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The Data Favors Democrats

A bright spot emerges ahead of the midterms

Darren Hauck/Getty Images

Much of the chatter about next month's midterm election has focused on Republican gains in the Senate, possibly enough to take control of the chamber. The chatter has even taken a triumphalist tone on the right: "We're watching a wave come in," writes columnist Michael Barone. But an examination of governors' races around the country paints a different picture—one that is potentially good for Democrats.

In the United States, wave elections are usually defined in terms of gains in the House and the Senate. In midterm years, strong congressional gains are often accompanied by a net gain in governorships, about two-thirds of which come up for election in the same year. Midterm wave elections generally favor the party in opposition to the president. In the quintessential wave election of 1994, Republicans made net gains of 52 seats in the House and 11 governorships. In 2006, Democrats picked up 31 House seats and 6 governorships. Most recently, in 2010, Republicans picked up 64 House seats and six governorships.

With less than two weeks to go until the election, the overall picture of 36 gubernatorial races is not breaking in the Republicans' direction.

This chart—calculated from HuffPost Pollster data, using the median-based approach of the Princeton Election Consortium—shows elections that are likely to result in a switch in party control or are polling with a margin of five percentage points or less. On the left are the margins by which sitting governors won in 2010. On the right is the median performance of this year's candidates in polls completed in the last two weeks. Red indicates a Republican in the lead, blue indicates a Democrat, and green indicates an independent.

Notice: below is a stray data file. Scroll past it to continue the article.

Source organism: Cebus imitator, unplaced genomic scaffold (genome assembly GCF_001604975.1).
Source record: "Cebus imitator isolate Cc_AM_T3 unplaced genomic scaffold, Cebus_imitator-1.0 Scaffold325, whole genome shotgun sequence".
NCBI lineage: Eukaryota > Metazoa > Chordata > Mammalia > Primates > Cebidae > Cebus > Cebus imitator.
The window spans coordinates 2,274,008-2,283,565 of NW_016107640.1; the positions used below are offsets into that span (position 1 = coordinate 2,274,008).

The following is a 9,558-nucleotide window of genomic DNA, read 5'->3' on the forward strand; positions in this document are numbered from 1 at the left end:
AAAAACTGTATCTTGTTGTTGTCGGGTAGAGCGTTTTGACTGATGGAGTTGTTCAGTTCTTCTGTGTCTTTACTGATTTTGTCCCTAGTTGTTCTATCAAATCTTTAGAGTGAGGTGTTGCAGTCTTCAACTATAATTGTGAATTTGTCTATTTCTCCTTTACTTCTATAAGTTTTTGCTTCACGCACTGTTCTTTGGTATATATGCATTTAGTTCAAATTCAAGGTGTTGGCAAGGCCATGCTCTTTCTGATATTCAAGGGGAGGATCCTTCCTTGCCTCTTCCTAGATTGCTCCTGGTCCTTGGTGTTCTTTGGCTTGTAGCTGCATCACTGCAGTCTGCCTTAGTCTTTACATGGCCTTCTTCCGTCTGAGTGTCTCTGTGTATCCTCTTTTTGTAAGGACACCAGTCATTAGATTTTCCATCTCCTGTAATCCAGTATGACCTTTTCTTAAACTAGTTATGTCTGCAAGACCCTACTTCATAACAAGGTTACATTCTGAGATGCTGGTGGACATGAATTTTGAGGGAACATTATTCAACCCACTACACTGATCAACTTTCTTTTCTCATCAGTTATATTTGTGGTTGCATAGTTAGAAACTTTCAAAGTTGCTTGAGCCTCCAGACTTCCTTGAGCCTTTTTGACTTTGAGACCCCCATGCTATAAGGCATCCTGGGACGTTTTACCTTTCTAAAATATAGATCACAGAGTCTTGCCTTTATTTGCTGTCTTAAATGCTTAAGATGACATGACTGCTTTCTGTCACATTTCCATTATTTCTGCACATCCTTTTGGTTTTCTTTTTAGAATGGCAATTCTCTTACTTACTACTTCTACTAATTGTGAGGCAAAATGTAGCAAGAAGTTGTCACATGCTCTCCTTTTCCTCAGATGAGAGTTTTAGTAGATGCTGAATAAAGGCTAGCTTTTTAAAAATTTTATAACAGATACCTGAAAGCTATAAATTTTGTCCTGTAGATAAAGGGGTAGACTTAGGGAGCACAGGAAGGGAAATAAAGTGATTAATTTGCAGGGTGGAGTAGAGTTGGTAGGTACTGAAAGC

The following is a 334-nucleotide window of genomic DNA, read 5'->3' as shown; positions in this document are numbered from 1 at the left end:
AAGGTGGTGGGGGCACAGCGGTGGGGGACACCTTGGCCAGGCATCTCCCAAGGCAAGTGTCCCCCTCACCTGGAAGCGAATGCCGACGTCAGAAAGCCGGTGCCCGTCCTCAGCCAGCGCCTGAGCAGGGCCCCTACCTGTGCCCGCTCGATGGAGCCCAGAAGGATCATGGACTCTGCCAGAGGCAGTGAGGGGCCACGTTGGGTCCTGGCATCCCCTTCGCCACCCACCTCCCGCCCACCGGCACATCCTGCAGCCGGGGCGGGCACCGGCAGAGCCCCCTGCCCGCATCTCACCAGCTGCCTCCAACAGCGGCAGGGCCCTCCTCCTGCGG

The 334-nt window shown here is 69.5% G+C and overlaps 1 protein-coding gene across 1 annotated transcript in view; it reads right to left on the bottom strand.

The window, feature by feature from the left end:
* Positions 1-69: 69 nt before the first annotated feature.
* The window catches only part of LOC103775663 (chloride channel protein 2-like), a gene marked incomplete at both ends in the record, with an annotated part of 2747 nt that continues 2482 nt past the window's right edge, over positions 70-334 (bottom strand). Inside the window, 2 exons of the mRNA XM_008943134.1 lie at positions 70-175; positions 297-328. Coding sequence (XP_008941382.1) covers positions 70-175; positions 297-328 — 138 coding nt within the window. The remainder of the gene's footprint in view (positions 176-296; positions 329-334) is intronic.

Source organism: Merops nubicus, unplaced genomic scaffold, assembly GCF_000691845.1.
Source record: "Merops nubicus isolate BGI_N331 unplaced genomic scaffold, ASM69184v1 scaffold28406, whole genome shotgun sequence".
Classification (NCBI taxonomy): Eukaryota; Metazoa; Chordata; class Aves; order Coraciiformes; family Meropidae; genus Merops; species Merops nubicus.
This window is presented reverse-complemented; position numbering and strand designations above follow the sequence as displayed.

The most remarkable feature of this chart is the widespread weakness in the Republican field. In five states—Alaska, Pennsylvania, Maine, Illinois, and Rhode Island—an independent (Alaskan Bill Walker, who is running on a fusion ticket with Democratic running mate Byron Mallett) and four Democrats hold the lead. In eight states, the candidates are either tied or within 1 percentage point or less of each other. The only state where the Republican is somewhat favored to take a governorship from Democrats is Arkansas, which was won by Mitt Romney in 2012 and where Asa Hutchinson now leads Mike Ross by a median of two percentage points.

Almost certainly, other close races besides Arkansas will be won by Republicans. But with these numbers, it is hard to say which ones. In such a situation, the laws of probability can help us estimate the outcome. I used polling margins and possible pollster error to calculate the probability of a Democratic or Republican win in each state, and then calculated the entire distribution of possible outcomes. I estimate that the likeliest range of possibilities, encompassing over two-thirds of scenarios, goes from Republicans gaining a net of two governorships to Democrats gaining four governorships. The median outcome is a net gain of one governorship by Democrats.